The Pacific Coast is home to the greatest array of hotels, but there is also a selection of backpacker accommodation here. Hostels and guest houses are more dotted around, but you will find a few in La Libertad, for example La Posada Familiar on Avenue Sur. West of La Libertad surf-orientated accommodation dominates, like Horizonte Surf Camp in El Zonte. Playa El Cuco has the densest population of backpacker accommodation outside of La Libertad.
Health care issues
Only drink bottled water as gastroenteritic diseases are one of the most common complaints from travellers. If you spend a night on the Coast or in the East of the country take precautions against malaria. Cases of dengue fever are also increasing, so be very careful as no inoculations are available at this time.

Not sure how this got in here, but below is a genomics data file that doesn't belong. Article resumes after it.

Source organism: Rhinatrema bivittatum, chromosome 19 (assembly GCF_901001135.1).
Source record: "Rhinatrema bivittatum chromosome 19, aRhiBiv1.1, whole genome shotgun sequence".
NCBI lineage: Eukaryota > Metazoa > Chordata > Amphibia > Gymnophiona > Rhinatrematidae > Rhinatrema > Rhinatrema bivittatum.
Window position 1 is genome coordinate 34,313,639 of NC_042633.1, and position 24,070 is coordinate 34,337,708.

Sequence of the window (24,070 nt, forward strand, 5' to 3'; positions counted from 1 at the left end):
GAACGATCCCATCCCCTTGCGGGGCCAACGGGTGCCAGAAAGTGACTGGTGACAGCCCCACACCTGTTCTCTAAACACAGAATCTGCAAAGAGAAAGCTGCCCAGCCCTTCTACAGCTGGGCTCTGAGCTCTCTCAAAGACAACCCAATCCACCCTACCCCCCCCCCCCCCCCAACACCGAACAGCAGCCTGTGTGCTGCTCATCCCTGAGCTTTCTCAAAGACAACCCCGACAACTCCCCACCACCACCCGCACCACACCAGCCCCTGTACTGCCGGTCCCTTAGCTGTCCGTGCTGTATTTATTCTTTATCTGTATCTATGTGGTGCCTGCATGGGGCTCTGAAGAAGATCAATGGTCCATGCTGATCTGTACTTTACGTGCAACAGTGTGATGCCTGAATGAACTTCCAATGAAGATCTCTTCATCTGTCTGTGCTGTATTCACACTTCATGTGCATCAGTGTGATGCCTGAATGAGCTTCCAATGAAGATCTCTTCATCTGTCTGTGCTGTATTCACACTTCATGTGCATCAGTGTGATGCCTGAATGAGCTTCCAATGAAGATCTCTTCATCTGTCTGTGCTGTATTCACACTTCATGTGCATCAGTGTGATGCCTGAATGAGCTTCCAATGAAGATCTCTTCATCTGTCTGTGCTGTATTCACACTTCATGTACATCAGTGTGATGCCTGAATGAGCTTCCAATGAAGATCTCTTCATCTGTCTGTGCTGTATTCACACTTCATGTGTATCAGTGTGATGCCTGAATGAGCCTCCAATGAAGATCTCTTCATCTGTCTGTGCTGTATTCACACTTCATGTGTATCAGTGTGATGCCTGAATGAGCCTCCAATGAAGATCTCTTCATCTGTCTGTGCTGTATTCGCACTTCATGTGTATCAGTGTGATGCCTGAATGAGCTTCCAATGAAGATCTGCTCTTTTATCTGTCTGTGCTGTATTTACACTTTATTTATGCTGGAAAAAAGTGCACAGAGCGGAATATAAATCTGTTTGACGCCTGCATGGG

In San Salvador Hospital de Diagnostico (Diagonal Drive Luis Vasquez 429, Tel: 226 5111) is considered one of the country’s best hospitals. Hospital Diagnostico Excalon (Avenue Norte 99, near Plaza Masferrer Tel: 264 4422) is recommended by the US embassy.
You should obtain comprehensive travel and medical insurance before you travel to El Salvador, and make sure that it covers you for all the excursions you may want to take. For more information see The Foreign Office Website.
There is no British Embassy in El Salvador, so for any assistance whilst you are in the country contact the Honorary Consul in San Salvador
PO Box 242,
Tel: (503) 281 5555, 271 1050,
The British Embassy in Guatemala
Avenida La Reforma y 16 Calle 0-55,
Edificio Torre Internacional,
Tel: (502) 367 5425/6/7/8/9. Fax: (502) 367 5430. Email: firstname.lastname@example.org